Medical personnel who came in contact with defendant and her children at the hospital observed more than one incident that caused them to suspect that defendant was suffocating them. After one such incident, Donald Swartz, the pediatric pulmonologist for defendant’s son, directed that defendant not be left alone with the child while he was in the hospital, and he experienced no further apnea episodes during the remainder of his hospital stay. Swartz thereafter discharged the son with orders that he not be left alone at home with defendant and made arrangements for nurses to regularly visit the home. When the son was later readmitted to the hospital, defendant and the child’s father requested that Swartz not be involved in caring for him.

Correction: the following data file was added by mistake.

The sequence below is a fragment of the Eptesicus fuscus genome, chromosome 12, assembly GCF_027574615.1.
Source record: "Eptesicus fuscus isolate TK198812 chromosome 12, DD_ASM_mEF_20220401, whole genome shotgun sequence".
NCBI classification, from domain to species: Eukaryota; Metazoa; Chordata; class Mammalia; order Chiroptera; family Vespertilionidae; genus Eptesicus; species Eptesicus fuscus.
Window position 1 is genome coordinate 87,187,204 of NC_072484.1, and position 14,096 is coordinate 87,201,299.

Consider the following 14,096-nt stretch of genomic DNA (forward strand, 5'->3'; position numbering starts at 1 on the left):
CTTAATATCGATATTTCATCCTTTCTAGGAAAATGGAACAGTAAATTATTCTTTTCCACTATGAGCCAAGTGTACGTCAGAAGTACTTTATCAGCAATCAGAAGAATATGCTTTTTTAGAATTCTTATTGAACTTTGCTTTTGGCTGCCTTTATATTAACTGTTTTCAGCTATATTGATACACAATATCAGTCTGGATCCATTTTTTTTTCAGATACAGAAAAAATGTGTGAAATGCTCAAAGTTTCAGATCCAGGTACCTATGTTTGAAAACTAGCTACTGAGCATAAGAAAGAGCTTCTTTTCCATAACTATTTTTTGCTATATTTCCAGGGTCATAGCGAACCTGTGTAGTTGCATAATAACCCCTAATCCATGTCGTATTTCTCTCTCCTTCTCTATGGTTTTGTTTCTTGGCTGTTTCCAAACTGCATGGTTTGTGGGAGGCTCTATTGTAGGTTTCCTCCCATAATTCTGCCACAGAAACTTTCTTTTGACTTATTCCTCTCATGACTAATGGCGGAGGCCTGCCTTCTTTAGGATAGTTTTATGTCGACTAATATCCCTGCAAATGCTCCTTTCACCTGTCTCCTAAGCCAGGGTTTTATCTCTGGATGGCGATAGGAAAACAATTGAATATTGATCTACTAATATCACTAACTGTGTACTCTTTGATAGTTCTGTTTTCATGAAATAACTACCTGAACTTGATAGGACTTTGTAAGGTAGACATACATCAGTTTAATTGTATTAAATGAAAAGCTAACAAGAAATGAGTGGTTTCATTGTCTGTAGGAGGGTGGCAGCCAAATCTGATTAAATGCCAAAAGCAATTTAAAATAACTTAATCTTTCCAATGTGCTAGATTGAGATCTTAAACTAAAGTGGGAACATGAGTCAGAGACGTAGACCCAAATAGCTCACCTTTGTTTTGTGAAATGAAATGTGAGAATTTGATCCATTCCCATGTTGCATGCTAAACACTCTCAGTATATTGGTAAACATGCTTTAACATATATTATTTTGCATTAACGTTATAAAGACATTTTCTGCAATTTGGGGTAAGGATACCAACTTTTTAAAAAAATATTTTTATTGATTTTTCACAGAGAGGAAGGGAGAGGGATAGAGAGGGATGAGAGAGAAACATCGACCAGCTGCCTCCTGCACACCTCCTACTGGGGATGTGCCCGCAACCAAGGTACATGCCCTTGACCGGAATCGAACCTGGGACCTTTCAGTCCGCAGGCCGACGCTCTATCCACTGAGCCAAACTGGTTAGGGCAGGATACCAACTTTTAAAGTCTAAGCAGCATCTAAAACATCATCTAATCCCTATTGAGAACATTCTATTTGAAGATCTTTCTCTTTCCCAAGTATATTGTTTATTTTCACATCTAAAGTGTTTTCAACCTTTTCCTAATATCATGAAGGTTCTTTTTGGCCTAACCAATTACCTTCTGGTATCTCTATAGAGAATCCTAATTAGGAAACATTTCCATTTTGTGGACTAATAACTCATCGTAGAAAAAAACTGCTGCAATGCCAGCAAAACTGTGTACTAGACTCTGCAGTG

Subsequently, defendant’s daughter was referred to Daniel Shannon, a pediatrician at Massachusetts General Hospital, who diagnosed her with a sinus node dysfunction with a possible seizure disorder and recommended surgery to implant a pacemaker. Despite such surgery, the daughter’s apnea episodes continued and she was admitted to the emergency room several times thereafter with reported seizures. No seizures were ever documented during her hospital stays and none were actually witnessed by medical personnel.